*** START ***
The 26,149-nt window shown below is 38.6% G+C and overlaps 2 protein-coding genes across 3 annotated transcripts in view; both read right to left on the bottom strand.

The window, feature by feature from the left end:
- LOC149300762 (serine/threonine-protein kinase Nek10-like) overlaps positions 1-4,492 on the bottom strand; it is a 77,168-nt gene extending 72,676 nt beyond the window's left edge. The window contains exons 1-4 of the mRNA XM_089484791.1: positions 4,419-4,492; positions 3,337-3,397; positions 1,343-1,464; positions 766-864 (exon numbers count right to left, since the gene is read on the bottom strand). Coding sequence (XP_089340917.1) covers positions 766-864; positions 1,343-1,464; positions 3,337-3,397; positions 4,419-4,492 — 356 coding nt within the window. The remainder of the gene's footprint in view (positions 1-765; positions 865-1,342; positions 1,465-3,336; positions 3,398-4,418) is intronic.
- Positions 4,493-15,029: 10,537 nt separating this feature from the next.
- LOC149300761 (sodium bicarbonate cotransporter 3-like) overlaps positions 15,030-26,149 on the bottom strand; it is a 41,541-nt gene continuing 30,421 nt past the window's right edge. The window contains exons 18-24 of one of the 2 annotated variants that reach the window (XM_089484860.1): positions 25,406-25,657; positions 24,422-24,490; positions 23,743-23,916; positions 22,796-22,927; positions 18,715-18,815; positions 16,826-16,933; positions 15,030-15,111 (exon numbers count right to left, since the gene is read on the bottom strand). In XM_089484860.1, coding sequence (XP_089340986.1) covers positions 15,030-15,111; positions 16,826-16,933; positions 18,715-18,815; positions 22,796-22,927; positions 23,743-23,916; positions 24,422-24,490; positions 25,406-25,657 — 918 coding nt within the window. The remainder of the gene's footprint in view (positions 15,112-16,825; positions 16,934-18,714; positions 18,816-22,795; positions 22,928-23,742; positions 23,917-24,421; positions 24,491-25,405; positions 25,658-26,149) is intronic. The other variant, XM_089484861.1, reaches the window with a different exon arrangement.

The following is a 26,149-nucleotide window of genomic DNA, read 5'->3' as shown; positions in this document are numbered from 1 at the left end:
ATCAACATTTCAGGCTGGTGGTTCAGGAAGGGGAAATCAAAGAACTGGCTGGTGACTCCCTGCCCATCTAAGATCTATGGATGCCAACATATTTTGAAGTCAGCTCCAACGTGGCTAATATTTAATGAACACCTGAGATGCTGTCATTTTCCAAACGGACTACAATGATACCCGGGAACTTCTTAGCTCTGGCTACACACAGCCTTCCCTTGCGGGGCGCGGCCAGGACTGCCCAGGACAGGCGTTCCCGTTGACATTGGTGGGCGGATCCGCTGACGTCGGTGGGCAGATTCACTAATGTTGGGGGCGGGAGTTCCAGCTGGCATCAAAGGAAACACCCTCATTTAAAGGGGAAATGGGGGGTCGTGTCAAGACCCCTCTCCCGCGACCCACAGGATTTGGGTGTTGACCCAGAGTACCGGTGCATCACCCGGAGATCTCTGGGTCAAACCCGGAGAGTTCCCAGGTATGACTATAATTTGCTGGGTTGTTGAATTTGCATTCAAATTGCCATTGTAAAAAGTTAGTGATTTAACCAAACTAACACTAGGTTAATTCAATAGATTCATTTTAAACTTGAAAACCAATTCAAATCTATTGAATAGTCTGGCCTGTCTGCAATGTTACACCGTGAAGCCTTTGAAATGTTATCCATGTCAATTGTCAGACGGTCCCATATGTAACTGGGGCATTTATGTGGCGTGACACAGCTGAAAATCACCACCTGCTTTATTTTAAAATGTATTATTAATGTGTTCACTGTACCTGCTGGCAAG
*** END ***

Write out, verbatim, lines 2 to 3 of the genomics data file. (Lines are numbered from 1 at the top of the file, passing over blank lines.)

The window, feature by feature from the left end:
- LOC149300762 (serine/threonine-protein kinase Nek10-like) overlaps positions 1-4,492 on the bottom strand; it is a 77,168-nt gene extending 72,676 nt beyond the window's left edge. The window contains exons 1-4 of the mRNA XM_089484791.1: positions 4,419-4,492; positions 3,337-3,397; positions 1,343-1,464; positions 766-864 (exon numbers count right to left, since the gene is read on the bottom strand). Coding sequence (XP_089340917.1) covers positions 766-864; positions 1,343-1,464; positions 3,337-3,397; positions 4,419-4,492 — 356 coding nt within the window. The remainder of the gene's footprint in view (positions 1-765; positions 865-1,342; positions 1,465-3,336; positions 3,398-4,418) is intronic.